Is there anything worse than “networking?” The word itself connotes labor and duplicity—painstakingly crafting nets with which to ensnare unsuspecting prey is the image that comes to mind. Or to my mind, anyway. We’ve all been to those events where the person we’re speaking to is gazing over our shoulders, searching for someone more important. The experience, on either end, is transparent, rude, and most likely will not lead to any fulfilling relationships. How can we do better?
Networking can be a lot more fun if we don’t expect instant results. Even though it’s related to your career, it’s not a task on your To Do list. If you think about networking as an ongoing process of making and sustaining relationships, supporting fellow artists, and learning about your industry and your art form, you will not only have more success in expanding your network, you’ll enjoy it more. That said, there are ways you can become better at networking, and ways to put yourself in situations where you can meet more arts professionals and artists.
These situations include theater conferences, such as the Last Frontier Theater Conference in Valdez, AK, the Sewanee Writers Conference in Sewanee, TN, or the Great Plains Theatre Conference in Omaha, NE. You can also attend or participate in fringe festivals all over the world, which can be a great way to expand your artistic network and get your work out there. Artist residencies are another way to meet fellow artists of various disciplines, and there are too many to list here. A quick web search will turn up hundreds of residency opportunities. Finally, the best networking happens at home, in your local theater community. Volunteer as an usher, see plays, attend readings, stay for talkbacks, join or form a writers group, or take a class. You will build the strongest connections with the people you see and work with regularly. They will be your best advocates, and you will be theirs.
Now for how to get better at networking:
Approach people. As long as you’re being friendly and polite, you will be welcomed. We aren’t in middle school anymore, thank god.
Pay close attention to cues from the other person. If they seem distracted or if you feel like the conversation is winding down, graciously thank them for their time and excuse yourself.
Ask thoughtful questions. It’s a great time to ask a prolific playwright about their newest play, or an artistic director about the challenges facing regional theaters these days, or a literary manager about their role in managing their theater’s emerging playwrights group. Use the opportunity to learn more about your field.
Talk about your work in a positive, self-assured, and respectful way. It’s important to show others the very best of your relationship with your work. Sure, we all struggle. Writing is hard, and the business of writing can be even harder. But the guy whining about how nobody likes his work (or, conversely, dominating the conversation with grandiose claims of his own genius) is the guy nobody likes to talk to. Don’t be that guy.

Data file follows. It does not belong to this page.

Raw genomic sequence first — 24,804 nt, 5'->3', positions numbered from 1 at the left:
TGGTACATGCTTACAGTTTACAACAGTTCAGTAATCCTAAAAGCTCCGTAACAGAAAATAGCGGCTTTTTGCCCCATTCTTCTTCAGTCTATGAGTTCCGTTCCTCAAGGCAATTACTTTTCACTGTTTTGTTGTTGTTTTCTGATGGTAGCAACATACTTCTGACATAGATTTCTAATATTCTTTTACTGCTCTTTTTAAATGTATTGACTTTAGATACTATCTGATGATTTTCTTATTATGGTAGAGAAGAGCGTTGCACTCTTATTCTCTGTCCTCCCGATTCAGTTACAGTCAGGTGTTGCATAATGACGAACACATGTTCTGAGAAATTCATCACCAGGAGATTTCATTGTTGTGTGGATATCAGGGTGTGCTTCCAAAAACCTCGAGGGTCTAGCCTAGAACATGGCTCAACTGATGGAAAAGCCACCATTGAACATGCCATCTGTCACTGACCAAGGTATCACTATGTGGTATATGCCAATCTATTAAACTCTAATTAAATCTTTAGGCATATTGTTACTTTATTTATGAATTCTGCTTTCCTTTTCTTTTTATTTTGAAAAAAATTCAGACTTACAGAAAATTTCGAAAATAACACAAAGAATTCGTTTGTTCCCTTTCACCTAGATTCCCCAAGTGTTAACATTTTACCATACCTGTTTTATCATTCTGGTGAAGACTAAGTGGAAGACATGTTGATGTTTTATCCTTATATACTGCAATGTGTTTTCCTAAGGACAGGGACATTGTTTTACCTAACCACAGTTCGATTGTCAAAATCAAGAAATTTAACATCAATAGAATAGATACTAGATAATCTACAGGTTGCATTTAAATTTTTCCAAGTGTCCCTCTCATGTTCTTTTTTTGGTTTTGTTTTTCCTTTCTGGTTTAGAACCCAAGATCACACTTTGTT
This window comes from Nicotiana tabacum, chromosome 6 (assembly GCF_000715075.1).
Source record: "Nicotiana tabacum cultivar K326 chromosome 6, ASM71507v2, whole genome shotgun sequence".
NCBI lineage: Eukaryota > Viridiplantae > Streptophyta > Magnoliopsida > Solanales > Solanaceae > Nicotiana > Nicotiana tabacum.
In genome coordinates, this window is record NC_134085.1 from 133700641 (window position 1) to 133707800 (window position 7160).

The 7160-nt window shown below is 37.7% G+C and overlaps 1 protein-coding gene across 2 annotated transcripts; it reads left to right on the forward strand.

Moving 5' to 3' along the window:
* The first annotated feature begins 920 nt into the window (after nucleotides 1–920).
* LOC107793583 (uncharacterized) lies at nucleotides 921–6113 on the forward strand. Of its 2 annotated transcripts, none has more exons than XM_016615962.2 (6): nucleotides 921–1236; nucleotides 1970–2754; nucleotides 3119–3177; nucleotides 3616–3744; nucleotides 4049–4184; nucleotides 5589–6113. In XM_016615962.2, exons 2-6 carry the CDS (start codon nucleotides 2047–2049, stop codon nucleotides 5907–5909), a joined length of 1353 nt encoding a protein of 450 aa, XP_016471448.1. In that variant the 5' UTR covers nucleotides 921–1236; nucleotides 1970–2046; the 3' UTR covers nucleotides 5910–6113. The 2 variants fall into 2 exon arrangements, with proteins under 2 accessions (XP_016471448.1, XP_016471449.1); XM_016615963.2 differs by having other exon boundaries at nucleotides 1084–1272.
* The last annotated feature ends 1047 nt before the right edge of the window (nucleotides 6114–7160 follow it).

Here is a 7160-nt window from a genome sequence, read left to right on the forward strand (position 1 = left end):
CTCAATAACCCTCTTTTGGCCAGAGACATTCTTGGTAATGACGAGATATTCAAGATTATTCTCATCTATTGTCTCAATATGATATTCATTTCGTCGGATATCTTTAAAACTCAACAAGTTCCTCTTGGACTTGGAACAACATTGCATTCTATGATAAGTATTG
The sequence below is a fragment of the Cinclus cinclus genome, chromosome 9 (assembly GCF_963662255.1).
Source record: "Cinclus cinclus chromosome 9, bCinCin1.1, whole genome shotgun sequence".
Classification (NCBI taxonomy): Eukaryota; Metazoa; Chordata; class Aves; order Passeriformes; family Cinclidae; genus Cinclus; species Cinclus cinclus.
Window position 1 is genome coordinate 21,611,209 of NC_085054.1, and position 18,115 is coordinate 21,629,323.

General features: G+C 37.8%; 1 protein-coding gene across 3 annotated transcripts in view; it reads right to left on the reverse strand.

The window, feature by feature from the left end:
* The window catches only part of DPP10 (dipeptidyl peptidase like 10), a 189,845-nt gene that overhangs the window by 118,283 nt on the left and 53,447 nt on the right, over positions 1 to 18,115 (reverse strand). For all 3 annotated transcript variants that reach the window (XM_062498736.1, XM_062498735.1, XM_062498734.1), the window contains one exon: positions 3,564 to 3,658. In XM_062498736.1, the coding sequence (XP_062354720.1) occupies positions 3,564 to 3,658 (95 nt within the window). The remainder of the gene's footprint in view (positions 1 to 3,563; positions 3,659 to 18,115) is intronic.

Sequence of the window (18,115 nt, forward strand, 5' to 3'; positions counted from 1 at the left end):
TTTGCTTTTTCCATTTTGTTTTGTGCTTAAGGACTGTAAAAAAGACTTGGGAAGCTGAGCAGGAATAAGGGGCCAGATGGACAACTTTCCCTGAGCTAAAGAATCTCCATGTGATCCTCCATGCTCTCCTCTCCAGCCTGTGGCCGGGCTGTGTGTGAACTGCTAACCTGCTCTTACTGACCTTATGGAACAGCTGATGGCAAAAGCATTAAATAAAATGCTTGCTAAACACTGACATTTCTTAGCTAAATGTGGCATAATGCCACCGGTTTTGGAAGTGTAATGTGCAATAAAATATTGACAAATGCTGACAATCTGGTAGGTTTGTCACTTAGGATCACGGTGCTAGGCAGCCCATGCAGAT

Exchange contact information, and follow up. Keeping in touch with people you meet in your field is important. If you had a longer meeting with someone who put the time into reading your work, send a thank you note.
Create relationships with all kinds of people, at all levels of experience. Actors, directors, designers, producers, agents, professors, middle school teachers, lit managers, artistic directors, composers…you never know who will be responsible for giving you an opportunity somewhere down the road, or who might become a lifelong friend. You can’t predict it, so don’t bother trying. If you like someone, get to know them better.
Don’t pitch your plays unless someone asks.
Don’t take it personally if someone doesn’t want to talk to you. Some people really dislike these events, and are not good at hiding it. Do not immediately assume it’s because he hates you.
Don’t ask a lit manager or artistic director something like, “I sent you my play last year and you never wrote back. Why not?” or “How come you never produce any women/black/queer/emerging playwrights?” Networking is about meeting people, not about confrontation. Maybe you’ll become best friends someday, and you can yell at them then.
Don’t expect anything but a pleasant encounter. Follow the natural flow of conversation; don’t try to force the topic back to yourself and your work.
So! You networked, you were charming, everyone loved you. Now what? People aren’t going to produce your play just because they’ve met you once. How do you turn those relationships into opportunities?
The short answer is you don’t.
Now that you’ve made these new contacts, cultivate those relationships. Invite them to your readings or shows, but don’t get upset if they don’t make it. Keep inviting them; eventually they’ll be able to come. If they have asked to read your work, then feel free to send them a script, but be considerate of their time. Don’t expect them to read more than one play, or more than one draft of a play. Keep track of where they are and what they’re doing. If they’re arts administrators, it’s good to be aware of their professional developments and congratulate them on their accomplishments. If they’re artists, go see their stuff. If you love their work, tell others about it!
Theater is a collaborative art form, and an equally collaborative business. You will need help. Some of my closest friends and biggest supporters have never produced my work, but they help in other ways by attending my shows and readings, writing me recommendation letters, giving me feedback, encouraging me when I’m frustrated, keeping me abreast of submission opportunities, and advocating for my work with other theaters. Although I started out hating the idea of networking, I’ve come to view it as one of the delightful perks of this challenging field.
Anna Moench is a Playwrights' Center Affiliated Writer.